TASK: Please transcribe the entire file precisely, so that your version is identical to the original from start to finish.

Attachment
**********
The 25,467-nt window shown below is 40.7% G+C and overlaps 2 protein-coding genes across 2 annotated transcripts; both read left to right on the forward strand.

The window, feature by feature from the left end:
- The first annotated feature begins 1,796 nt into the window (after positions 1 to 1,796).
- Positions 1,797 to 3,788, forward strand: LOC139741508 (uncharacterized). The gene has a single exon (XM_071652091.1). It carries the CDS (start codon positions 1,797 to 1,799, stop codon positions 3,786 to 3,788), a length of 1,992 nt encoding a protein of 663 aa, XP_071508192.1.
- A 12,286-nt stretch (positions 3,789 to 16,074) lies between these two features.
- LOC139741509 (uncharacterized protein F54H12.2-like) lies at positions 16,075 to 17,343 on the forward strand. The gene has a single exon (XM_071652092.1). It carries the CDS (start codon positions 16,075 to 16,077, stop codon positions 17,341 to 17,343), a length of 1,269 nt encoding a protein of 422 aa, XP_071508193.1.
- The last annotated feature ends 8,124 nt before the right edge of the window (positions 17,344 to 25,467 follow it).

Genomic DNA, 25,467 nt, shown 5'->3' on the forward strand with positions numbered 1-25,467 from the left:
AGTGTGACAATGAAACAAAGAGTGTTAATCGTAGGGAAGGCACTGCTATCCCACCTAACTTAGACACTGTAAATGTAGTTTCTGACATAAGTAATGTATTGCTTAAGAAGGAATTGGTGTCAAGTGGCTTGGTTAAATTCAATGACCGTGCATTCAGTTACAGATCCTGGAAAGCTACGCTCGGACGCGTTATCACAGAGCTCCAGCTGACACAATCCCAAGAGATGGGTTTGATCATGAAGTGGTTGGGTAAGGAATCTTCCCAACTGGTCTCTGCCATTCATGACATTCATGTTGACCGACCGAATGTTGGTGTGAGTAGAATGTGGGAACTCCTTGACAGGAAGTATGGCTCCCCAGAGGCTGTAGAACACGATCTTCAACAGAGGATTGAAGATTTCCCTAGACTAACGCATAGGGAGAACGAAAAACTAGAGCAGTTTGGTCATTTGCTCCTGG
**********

The 25,467-nt window shown below is 40.7% G+C and overlaps 2 protein-coding genes across 2 annotated transcripts; both read left to right on the forward strand.

The window, feature by feature from the left end:
- The first annotated feature begins 1,796 nt into the window (after positions 1 to 1,796).
- Positions 1,797 to 3,788, forward strand: LOC139741508 (uncharacterized). The gene has a single exon (XM_071652091.1). It carries the CDS (start codon positions 1,797 to 1,799, stop codon positions 3,786 to 3,788), a length of 1,992 nt encoding a protein of 663 aa, XP_071508192.1.
- A 12,286-nt stretch (positions 3,789 to 16,074) lies between these two features.
- LOC139741509 (uncharacterized protein F54H12.2-like) lies at positions 16,075 to 17,343 on the forward strand. The gene has a single exon (XM_071652092.1). It carries the CDS (start codon positions 16,075 to 16,077, stop codon positions 17,341 to 17,343), a length of 1,269 nt encoding a protein of 422 aa, XP_071508193.1.
- The last annotated feature ends 8,124 nt before the right edge of the window (positions 17,344 to 25,467 follow it).

Genomic DNA, 25,467 nt, shown 5'->3' on the forward strand with positions numbered 1-25,467 from the left:
AGTGTGACAATGAAACAAAGAGTGTTAATCGTAGGGAAGGCACTGCTATCCCACCTAACTTAGACACTGTAAATGTAGTTTCTGACATAAGTAATGTATTGCTTAAGAAGGAATTGGTGTCAAGTGGCTTGGTTAAATTCAATGACCGTGCATTCAGTTACAGATCCTGGAAAGCTACGCTCGGACGCGTTATCACAGAGCTCCAGCTGACACAATCCCAAGAGATGGGTTTGATCATGAAGTGGTTGGGTAAGGAATCTTCCCAACTGGTCTCTGCCATTCATGACATTCATGTTGACCGACCGAATGTTGGTGTGAGTAGAATGTGGGAACTCCTTGACAGGAAGTATGGCTCCCCAGAGGCTGTAGAACACGATCTTCAACAGAGGATTGAAGATTTCCCTAGACTAACGCATAGGGAGAACGAAAAACTAGAGCAGTTTGGTCATTTGCTCCTGG